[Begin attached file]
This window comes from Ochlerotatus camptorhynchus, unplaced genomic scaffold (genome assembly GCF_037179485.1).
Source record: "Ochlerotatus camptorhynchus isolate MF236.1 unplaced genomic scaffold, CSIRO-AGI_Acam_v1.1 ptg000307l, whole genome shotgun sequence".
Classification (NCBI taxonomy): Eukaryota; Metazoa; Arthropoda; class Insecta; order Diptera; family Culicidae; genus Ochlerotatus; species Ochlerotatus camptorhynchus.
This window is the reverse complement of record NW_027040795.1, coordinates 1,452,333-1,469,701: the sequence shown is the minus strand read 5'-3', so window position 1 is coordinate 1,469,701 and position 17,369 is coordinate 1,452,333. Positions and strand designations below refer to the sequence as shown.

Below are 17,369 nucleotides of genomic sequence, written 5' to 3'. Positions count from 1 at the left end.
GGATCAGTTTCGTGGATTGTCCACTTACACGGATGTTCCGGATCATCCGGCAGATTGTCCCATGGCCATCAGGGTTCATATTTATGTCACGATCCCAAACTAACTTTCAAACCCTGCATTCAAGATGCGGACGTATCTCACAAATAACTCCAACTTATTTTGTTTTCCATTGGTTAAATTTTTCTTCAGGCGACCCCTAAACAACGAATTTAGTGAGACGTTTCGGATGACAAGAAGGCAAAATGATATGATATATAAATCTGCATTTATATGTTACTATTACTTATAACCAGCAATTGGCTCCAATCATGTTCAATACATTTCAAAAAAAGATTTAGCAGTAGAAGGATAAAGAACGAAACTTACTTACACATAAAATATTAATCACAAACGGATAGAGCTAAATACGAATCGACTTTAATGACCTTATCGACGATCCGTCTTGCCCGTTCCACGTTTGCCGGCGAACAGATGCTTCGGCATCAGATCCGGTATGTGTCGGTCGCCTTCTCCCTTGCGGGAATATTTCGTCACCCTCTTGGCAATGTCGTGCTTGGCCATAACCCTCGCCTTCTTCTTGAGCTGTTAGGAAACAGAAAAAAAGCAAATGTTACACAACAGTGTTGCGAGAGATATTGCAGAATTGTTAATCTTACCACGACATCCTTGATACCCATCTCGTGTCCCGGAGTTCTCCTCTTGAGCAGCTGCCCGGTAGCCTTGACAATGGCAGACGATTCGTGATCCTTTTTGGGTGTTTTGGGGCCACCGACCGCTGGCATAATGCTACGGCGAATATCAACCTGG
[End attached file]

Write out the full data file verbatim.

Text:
This window comes from Ochlerotatus camptorhynchus, unplaced genomic scaffold (genome assembly GCF_037179485.1).
Source record: "Ochlerotatus camptorhynchus isolate MF236.1 unplaced genomic scaffold, CSIRO-AGI_Acam_v1.1 ptg000307l, whole genome shotgun sequence".
Classification (NCBI taxonomy): Eukaryota; Metazoa; Arthropoda; class Insecta; order Diptera; family Culicidae; genus Ochlerotatus; species Ochlerotatus camptorhynchus.
This window is the reverse complement of record NW_027040795.1, coordinates 1,452,333-1,469,701: the sequence shown is the minus strand read 5'-3', so window position 1 is coordinate 1,469,701 and position 17,369 is coordinate 1,452,333. Positions and strand designations below refer to the sequence as shown.

Below are 17,369 nucleotides of genomic sequence, written 5' to 3'. Positions count from 1 at the left end.
GGATCAGTTTCGTGGATTGTCCACTTACACGGATGTTCCGGATCATCCGGCAGATTGTCCCATGGCCATCAGGGTTCATATTTATGTCACGATCCCAAACTAACTTTCAAACCCTGCATTCAAGATGCGGACGTATCTCACAAATAACTCCAACTTATTTTGTTTTCCATTGGTTAAATTTTTCTTCAGGCGACCCCTAAACAACGAATTTAGTGAGACGTTTCGGATGACAAGAAGGCAAAATGATATGATATATAAATCTGCATTTATATGTTACTATTACTTATAACCAGCAATTGGCTCCAATCATGTTCAATACATTTCAAAAAAAGATTTAGCAGTAGAAGGATAAAGAACGAAACTTACTTACACATAAAATATTAATCACAAACGGATAGAGCTAAATACGAATCGACTTTAATGACCTTATCGACGATCCGTCTTGCCCGTTCCACGTTTGCCGGCGAACAGATGCTTCGGCATCAGATCCGGTATGTGTCGGTCGCCTTCTCCCTTGCGGGAATATTTCGTCACCCTCTTGGCAATGTCGTGCTTGGCCATAACCCTCGCCTTCTTCTTGAGCTGTTAGGAAACAGAAAAAAAGCAAATGTTACACAACAGTGTTGCGAGAGATATTGCAGAATTGTTAATCTTACCACGACATCCTTGATACCCATCTCGTGTCCCGGAGTTCTCCTCTTGAGCAGCTGCCCGGTAGCCTTGACAATGGCAGACGATTCGTGATCCTTTTTGGGTGTTTTGGGGCCACCGACCGCTGGCATAATGCTACGGCGAATATCAACCTGG